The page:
Each afternoon, as I gaze into the mirror while getting ready for the day, I try and imagine that at least some of my physical characteristics are in line with male models on the cover of GQ. The sobering reality is that I probably share more characteristics with the common moth. For, as long as I can remember, I’ve been uncontrollably attracted to all things that illuminate.
Fittingly, I’ve longed to visit The Neon Museum in Las Vegas for many years. Formerly referred to as, “The Neon Boneyard,” and in an entirely different location, The Neon Museum pays tribute to Las Vegas’ flashy past, present, and future by preserving the signs of yesterday. While most of them are on display as-is in an inoperable state, there are four signs that have been restored to actually illuminate at night. There are also a few other signs under the museum’s umbrella that have been restored and are operable at various locations in the downtown area.
Signs large and small grace the yard at The Neon Museum. The walking tour, led by a guide, lasts for one hour.
Because of my schedule, I chose to tour the museum during the daylight hours. The signs are still quite impressive under the sun, as the structural work that took to create many of them is quite remarkable. The sheet metal work, hand-painted accents, and neon tube bending on many of the signs is a fine example of a type of craftsmanship that is dying in an age of LED video boards and vinyl-cutter graphics.
If you enjoy photographing bold colors and detailed textures, this is the tour for you! Be aware, however, that the museum is very protective of its property rights, and imposes a lot of restrictions on the usage of images you take while on the premises. Of course, you can book the museum for a private shoot free from these restrictions, albeit for a significant hourly fee. You can check out The Neon Museum’s web site for all this information, along with being able to purchase a ticket for your tour the next time you’re in town.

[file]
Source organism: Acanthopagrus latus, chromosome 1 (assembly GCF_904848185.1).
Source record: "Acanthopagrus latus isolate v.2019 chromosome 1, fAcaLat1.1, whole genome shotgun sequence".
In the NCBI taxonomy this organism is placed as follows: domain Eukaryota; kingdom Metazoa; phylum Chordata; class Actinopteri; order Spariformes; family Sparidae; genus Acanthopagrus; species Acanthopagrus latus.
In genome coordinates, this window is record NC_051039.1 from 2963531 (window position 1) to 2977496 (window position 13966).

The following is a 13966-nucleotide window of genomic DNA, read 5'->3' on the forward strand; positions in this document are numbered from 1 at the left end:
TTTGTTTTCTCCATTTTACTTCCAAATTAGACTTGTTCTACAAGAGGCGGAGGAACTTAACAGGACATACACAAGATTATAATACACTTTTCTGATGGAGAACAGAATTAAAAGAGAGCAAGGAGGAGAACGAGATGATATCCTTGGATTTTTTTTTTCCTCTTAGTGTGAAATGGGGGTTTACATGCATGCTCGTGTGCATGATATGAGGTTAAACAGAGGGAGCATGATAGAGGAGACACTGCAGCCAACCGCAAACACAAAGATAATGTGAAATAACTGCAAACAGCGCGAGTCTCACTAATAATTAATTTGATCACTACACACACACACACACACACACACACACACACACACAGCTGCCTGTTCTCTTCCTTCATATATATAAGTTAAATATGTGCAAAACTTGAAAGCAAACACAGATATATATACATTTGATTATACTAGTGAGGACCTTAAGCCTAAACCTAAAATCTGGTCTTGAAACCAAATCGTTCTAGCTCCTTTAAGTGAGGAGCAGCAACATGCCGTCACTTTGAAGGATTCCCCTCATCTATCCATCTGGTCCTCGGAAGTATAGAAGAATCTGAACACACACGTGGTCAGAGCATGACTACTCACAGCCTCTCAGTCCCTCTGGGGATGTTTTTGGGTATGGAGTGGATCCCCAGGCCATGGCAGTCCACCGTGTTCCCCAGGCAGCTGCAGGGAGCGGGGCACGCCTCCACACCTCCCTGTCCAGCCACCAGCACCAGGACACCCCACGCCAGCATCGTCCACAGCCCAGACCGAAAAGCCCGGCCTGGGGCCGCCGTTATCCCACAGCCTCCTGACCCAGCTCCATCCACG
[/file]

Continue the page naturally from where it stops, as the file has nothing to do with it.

Mitch stops to tell us about this giant pool player, who originally was built to be unpainted (his metal shirt was cut and welded to resemble flannel). When he made it to Vegas, however, his owners decided he needed to be livened up, so they painted him, including palm trees on his shirt! He’s now said to be the only guy in Vegas wearing a long-sleeved Hawaiian shirt.
I’m not sure what it says about my age when there’s museum pieces that I actually remember being in operation! This massive fiberglass pirate skull from the former Treasure Island (now re-branded as “T.I.”) graced the Las Vegas strip as recently as the mid-2000′s.